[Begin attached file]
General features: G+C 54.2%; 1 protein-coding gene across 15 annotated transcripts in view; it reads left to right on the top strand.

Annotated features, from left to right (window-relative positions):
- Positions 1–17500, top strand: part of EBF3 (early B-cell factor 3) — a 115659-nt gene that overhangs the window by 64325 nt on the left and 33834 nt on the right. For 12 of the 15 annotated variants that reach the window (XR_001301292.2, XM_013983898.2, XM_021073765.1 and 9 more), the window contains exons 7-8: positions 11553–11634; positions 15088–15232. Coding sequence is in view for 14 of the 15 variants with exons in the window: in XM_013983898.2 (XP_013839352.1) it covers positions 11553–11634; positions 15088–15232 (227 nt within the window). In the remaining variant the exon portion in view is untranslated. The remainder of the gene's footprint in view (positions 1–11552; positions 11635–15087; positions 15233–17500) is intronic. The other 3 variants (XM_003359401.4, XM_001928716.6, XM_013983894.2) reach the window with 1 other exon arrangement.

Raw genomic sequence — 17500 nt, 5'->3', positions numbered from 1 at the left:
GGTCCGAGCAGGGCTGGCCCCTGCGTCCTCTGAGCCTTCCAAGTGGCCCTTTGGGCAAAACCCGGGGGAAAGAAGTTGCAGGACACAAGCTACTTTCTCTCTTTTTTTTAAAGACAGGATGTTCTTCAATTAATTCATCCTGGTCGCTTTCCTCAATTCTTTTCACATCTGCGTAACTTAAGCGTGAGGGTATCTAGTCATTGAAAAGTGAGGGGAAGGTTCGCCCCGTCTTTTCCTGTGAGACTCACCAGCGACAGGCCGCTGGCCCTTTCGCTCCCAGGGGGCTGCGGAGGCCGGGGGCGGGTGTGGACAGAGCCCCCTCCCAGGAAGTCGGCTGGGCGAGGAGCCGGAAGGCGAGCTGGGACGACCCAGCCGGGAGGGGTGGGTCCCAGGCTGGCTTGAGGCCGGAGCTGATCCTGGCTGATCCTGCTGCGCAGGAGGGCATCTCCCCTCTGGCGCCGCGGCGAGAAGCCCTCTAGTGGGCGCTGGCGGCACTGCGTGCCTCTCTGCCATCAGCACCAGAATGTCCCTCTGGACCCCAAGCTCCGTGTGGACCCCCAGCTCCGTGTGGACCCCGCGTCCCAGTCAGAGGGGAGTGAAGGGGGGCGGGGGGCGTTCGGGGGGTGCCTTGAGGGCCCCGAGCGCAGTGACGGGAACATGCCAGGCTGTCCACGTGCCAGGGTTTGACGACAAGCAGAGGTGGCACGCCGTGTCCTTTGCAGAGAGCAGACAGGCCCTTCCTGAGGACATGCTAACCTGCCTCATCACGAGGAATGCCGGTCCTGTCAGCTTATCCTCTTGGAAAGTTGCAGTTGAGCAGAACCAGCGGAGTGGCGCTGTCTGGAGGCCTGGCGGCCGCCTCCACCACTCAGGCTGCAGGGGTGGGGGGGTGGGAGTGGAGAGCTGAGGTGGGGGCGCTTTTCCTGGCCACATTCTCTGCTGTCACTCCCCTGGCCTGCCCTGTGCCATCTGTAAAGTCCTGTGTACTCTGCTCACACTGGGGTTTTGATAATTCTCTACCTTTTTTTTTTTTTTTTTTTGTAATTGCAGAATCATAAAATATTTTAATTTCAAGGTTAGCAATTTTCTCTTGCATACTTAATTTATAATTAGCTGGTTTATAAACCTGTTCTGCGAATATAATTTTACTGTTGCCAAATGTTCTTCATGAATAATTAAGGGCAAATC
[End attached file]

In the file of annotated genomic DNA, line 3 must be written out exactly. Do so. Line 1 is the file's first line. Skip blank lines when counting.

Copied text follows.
- Positions 1–17500, top strand: part of EBF3 (early B-cell factor 3) — a 115659-nt gene that overhangs the window by 64325 nt on the left and 33834 nt on the right. For 12 of the 15 annotated variants that reach the window (XR_001301292.2, XM_013983898.2, XM_021073765.1 and 9 more), the window contains exons 7-8: positions 11553–11634; positions 15088–15232. Coding sequence is in view for 14 of the 15 variants with exons in the window: in XM_013983898.2 (XP_013839352.1) it covers positions 11553–11634; positions 15088–15232 (227 nt within the window). In the remaining variant the exon portion in view is untranslated. The remainder of the gene's footprint in view (positions 1–11552; positions 11635–15087; positions 15233–17500) is intronic. The other 3 variants (XM_003359401.4, XM_001928716.6, XM_013983894.2) reach the window with 1 other exon arrangement.